“I never hear these groups talk about what’s best for parents or what’s best for kids even though these entities are funded by the taxpayers,” Lewis said. “They’ll often complain about charter school funding, and they’ll often describe this as their number one problem plaguing their districts. But what they fail to realize, or mention, is that any parent that sends their kid to a charter school has determined that this is a better option for them than what the school districts currently provides for their kid. So, these taxpayer-funded entities are advocating directly opposite for what’s in the best interests of those parents and their kids. They also ignore the fact the public school district gets to keep 25 percent of the funding and they don’t have to pay for any of the actual educational costs borne by the charter.”
Under HB 1, Lewis would open new avenues for charter schools, expand existing tax credit scholarship programs and create Education Opportunity Accounts where the state would deposit about $6,000 per student for parents to spend on education. The bill also provides protections and incentives for “learning pods,” which groups of parents formed during the COVID-19 pandemic. Lewis would create “affirmative protections” to ensure that parents and children who take part in learning pods “are not subject to undue surveillance, reporting, regulatory demands or harassment,” according to a legislative memo attached to the bill.
“This might be the most aggressive school choice bill in the country now,” Lewis said. “But getting this bill out of committee has been a challenge. One option we have considered is a discharge resolution, and how this works is you get a couple dozen members to sign on and force the bill out of committee. That’s step one, but then you still have to get leadership to run the bill. But with school choice being as important, timely, and crucial as it is, we should vote so the people can see where legislators stand.”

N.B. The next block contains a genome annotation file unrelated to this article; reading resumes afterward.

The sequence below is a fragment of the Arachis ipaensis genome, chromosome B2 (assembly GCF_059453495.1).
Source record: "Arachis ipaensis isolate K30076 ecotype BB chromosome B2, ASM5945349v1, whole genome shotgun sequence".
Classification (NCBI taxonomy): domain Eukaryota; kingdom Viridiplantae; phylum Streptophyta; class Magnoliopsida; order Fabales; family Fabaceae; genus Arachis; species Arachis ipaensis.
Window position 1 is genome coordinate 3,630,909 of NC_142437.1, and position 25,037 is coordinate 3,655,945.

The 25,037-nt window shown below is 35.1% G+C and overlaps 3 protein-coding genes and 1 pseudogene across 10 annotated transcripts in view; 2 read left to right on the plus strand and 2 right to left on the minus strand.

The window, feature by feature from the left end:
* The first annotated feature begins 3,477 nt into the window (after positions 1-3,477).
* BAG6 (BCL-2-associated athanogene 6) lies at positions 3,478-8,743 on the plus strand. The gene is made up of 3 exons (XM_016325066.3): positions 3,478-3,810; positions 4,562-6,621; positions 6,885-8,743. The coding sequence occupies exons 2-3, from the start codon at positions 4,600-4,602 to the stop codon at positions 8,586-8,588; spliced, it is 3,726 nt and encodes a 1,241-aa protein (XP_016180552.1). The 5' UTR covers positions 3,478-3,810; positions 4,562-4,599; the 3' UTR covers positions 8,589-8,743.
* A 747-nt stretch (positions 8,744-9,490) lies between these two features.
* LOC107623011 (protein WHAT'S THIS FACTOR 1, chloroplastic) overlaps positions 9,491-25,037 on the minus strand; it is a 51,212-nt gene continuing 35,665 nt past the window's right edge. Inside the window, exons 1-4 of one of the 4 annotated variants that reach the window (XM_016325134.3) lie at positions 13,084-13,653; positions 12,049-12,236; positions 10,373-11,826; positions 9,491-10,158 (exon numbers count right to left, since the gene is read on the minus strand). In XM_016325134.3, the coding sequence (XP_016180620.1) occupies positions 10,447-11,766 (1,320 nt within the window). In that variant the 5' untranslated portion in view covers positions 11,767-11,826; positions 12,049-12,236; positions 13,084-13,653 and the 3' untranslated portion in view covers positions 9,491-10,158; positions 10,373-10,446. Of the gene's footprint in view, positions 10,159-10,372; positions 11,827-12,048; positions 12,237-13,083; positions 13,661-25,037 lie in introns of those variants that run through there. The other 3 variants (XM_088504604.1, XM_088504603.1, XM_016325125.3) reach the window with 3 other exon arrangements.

Lewis favors the creation of a statewide authorization board as part of HB. 1 to empower local communities with more options to create charter schools.
“Right now, we have a situation where the school district decides whether to authorize a new charter and what this means is you have the fox guarding the hen house. Often times, the people making these decisions are the ones running the failing schools and they know that if a new player comes in who is competitive it’s going to take away some of their student population.
“So, you’ve got this double situation where not only is a school failing, but these school officials are blocking any entity that would provide new opportunities for families. My bill creates an independent statewide charter authorizer that bypasses the local districts so charters can gain approval from an unbiased board,” Lewis said.